by Alexandra Harrison
You might ask, “A what-a-brant?” A celebrant is someone who writes and leads personalised ceremonies. An example is a naming ceremony, which is a special way to celebrate the birth of a baby or officially welcome your child/children into your family. It is a secular (non-religious) event, and an opportunity to gather friends and family for a beautiful and memorable gathering.
A celebrant can lead a ceremony anywhere, any time. It does not have to be at a licenced venue (but it can be!)
In the 21st century, many people are moving away from traditional christenings or baptisms and are choosing a naming or welcoming ceremony instead – sometimes known as a civil ceremony. These are led by an independent celebrant.
When your child is born you may have already chosen their name, but for some parents it may take a while. The name you choose may have personal meaning but whatever the reason it is one of the first gifts you will give your child – after life itself!
What makes up a ceremony?
Well, it is really up to you and what you want. During a naming ceremony, there is no set script or structure. You can include many different elements or options to make it personal to you and your family. With a celebrant, the ceremony is designed around what is important to your family – and what you want to say to your baby/child/children. You may have different beliefs or faiths and wish to incorporate something from both. A celebrant will guide you through all the different options.
Can I have my own vows or promises?
Yes, of course. A celebrant can help you write these.
Can I include other people in the ceremony?
Definitely. It is a lovely idea to include other people. These could be grandparents, aunts, uncles or other guiding adults (known as guardians or supporting adults). Or it could be brothers and sisters who want to welcome their new sibling. In fact, involving them can play a really important part in giving them their own sense of importance and responsibility for their new sibling. Giving other children a role in the ceremony can even help with jealousy issues.
Can I have symbolic elements or rituals?
Yes definitely! For instance, a ‘sand ceremony’ is a powerful way to represent the joining of
a family, where different coloured grains of sand are poured into a single vase representing the blending of a family never to be separated. The ideas are endless.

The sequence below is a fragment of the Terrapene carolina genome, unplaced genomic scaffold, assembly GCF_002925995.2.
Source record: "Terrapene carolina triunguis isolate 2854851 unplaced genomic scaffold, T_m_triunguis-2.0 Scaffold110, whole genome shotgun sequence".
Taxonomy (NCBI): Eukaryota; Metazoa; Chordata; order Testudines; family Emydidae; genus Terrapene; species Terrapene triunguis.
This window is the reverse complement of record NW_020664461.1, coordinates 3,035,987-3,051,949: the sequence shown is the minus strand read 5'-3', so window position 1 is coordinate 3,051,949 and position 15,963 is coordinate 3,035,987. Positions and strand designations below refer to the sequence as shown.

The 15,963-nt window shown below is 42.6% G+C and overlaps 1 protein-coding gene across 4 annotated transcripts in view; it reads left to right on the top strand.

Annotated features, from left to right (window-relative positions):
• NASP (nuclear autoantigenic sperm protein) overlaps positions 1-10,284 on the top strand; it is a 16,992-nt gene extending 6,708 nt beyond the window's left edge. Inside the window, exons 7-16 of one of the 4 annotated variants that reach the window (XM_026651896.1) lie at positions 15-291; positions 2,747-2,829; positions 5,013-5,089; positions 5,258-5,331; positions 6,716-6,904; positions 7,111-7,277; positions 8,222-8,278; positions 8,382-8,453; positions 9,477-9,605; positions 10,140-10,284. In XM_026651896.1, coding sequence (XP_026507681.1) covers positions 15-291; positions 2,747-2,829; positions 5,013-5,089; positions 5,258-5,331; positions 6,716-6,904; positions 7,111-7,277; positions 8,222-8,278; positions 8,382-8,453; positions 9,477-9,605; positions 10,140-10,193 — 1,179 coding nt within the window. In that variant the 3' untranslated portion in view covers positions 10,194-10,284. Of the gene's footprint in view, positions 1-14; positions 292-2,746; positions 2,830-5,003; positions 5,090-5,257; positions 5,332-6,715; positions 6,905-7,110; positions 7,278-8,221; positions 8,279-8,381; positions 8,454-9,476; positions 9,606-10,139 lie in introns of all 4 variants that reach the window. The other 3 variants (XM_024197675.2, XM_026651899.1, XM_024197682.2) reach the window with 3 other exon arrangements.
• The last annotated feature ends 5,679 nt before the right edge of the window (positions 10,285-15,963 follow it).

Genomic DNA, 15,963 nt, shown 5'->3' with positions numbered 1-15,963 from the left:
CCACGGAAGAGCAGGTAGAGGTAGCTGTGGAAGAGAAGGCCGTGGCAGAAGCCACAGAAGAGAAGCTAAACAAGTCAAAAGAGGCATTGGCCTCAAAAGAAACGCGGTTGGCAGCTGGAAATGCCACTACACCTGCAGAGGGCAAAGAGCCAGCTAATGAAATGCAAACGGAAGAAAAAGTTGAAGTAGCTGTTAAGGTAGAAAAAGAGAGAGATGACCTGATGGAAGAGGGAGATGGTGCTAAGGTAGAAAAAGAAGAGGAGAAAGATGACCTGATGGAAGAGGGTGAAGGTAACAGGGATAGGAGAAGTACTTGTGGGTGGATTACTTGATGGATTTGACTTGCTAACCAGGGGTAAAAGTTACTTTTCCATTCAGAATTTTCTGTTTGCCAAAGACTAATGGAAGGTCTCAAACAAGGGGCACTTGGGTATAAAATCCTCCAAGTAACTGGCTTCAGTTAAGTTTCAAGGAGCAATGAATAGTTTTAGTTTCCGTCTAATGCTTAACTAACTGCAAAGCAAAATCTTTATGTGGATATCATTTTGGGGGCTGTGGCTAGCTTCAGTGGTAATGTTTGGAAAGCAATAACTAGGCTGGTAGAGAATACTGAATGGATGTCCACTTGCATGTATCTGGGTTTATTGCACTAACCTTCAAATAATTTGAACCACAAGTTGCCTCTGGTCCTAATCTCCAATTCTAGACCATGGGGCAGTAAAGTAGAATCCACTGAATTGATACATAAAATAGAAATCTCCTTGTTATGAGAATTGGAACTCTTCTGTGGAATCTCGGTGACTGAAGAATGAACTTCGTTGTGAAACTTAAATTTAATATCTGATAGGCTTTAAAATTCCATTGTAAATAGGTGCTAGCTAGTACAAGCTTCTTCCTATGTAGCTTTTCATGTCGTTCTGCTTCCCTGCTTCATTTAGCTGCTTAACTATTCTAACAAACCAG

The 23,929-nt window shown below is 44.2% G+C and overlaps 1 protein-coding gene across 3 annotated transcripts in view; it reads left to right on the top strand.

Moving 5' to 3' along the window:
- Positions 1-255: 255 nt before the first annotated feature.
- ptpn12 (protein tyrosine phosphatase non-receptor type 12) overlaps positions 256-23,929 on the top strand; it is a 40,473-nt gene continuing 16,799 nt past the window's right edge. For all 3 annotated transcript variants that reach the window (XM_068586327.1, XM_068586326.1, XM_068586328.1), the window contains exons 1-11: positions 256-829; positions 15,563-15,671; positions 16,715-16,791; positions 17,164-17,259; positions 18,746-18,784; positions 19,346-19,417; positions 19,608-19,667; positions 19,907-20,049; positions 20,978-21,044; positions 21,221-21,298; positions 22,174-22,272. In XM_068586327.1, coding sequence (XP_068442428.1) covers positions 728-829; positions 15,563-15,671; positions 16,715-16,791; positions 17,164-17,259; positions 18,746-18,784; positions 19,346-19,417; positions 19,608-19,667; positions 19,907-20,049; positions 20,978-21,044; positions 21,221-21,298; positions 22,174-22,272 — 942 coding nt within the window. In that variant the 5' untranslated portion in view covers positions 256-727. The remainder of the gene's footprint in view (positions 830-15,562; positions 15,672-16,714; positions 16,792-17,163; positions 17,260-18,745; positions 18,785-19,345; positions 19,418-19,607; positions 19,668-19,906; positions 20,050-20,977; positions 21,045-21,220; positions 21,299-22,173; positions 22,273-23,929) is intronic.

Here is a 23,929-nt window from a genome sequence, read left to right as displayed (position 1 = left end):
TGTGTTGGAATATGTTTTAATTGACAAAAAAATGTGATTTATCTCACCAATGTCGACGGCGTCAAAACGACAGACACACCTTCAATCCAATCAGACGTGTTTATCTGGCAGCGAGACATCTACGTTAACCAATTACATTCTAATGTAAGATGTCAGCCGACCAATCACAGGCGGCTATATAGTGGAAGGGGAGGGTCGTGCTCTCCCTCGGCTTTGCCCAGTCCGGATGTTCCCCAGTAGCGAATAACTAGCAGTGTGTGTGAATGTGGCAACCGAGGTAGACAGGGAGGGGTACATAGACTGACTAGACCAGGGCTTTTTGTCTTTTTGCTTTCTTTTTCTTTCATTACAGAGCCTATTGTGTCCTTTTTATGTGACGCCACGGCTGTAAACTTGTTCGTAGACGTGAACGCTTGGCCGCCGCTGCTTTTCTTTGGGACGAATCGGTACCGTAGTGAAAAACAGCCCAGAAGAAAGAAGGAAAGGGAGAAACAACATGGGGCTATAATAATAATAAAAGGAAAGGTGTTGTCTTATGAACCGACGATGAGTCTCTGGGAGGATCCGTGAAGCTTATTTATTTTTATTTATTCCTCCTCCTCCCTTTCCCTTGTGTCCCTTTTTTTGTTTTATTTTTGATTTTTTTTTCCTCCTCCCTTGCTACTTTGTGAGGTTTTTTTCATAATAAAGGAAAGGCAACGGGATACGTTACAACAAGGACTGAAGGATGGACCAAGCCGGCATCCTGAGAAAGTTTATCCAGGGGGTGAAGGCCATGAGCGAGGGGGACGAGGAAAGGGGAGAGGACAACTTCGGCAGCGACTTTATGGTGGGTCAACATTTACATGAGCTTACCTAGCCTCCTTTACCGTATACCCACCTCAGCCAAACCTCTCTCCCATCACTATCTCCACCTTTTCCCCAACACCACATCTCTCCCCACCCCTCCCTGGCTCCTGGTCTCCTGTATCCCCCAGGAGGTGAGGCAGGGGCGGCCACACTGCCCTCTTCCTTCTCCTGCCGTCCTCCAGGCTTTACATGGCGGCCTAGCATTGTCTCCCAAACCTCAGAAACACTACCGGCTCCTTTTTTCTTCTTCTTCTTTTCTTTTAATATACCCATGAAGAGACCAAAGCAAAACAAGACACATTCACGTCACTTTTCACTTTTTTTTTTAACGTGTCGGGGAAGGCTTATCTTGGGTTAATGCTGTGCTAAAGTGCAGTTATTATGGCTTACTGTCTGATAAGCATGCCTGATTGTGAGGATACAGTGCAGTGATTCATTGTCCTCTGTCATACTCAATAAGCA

Your celebrant will guide you through and help create both an order of service and the ceremony itself, linking together all the different elements you have chosen. A service will normally contain (but not necessarily in this order):
• Introduction and welcome
• Information about the child
• Readings, music, poems
• Words about the importance of parenting
• Parental vows/promises (a celebrant can help with these)
• Words around the importance of wider friends and family
• Appointment of Guide Parents
• Reason for the name(s) and the naming itself
• Concluding words.
But it is important to remember that a naming ceremony is not just for babies. It can happen at any age. It could also be a wonderful way to welcome a child that you are adopting – creating a special bond as you acknowledge and welcome them into your family.
Some celebrants can even help with organising the whole event from finding your ideal location, creating the invitations to organising the catering. This really helps, taking the stress
and strain away – especially when you will have your hands full already!
And did you know a celebrant is not just for naming ceremonies? A qualified celebrant can write a completely tailored wedding or commitment ceremony, renewal of vows or celebration of life ceremony. And, like a naming ceremony, these can be held anywhere – they do not have to be at a licenced venue.
Alexandra Harrison is a qualified independent celebrant.
Contact Alex for a friendly informal chat about your ceremony on 07983 415 784 or visit her website
for more information www.alexandra-harrison.com
Alexandra also runs a baby naming facebook page see www.facebook.com/BabyNamingWithAlexandra/